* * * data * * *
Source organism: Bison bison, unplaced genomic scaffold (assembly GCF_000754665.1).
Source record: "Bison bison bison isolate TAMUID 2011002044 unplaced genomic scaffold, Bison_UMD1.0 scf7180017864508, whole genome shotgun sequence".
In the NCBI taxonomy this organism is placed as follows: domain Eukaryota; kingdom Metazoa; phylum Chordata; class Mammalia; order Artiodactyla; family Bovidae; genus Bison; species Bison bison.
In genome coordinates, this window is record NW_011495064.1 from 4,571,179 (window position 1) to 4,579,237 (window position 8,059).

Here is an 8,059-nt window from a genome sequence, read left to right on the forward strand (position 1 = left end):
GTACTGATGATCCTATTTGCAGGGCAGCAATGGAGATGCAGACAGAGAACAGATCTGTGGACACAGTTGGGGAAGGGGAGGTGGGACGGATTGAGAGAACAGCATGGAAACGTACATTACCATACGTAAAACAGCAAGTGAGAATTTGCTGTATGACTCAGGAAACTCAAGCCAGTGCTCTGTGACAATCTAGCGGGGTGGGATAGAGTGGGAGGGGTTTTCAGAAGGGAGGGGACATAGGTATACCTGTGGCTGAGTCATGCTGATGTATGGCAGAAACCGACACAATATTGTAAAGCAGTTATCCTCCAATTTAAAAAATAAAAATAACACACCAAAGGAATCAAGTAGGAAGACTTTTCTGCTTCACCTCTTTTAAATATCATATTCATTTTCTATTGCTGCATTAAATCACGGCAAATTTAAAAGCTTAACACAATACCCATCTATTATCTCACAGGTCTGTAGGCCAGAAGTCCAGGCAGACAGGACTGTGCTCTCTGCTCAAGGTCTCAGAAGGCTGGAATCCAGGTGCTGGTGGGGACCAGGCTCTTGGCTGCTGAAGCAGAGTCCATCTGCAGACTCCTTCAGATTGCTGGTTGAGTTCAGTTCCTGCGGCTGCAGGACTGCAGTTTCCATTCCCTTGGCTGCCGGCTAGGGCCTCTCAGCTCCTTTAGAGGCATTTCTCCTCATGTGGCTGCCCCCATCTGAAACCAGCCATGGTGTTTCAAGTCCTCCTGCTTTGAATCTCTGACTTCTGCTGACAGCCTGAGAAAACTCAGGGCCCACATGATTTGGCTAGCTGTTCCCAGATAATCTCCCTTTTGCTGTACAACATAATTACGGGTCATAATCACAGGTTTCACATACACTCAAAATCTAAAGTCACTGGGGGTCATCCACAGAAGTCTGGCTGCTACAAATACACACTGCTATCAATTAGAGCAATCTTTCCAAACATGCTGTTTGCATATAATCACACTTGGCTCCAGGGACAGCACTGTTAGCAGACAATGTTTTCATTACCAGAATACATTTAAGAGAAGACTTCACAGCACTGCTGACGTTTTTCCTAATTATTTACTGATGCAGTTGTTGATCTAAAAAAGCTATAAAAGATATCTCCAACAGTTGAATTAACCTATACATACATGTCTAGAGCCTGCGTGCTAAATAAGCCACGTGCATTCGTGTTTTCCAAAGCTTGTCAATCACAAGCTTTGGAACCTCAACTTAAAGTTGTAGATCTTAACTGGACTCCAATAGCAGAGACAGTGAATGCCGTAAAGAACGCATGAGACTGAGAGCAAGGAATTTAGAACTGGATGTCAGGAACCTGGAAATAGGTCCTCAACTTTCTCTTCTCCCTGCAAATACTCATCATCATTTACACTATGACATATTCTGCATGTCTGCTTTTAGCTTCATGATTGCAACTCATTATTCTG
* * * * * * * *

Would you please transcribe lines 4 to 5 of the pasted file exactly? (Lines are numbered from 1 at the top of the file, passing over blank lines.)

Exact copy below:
In genome coordinates, this window is record NW_011495064.1 from 4,571,179 (window position 1) to 4,579,237 (window position 8,059).

Here is an 8,059-nt window from a genome sequence, read left to right on the forward strand (position 1 = left end):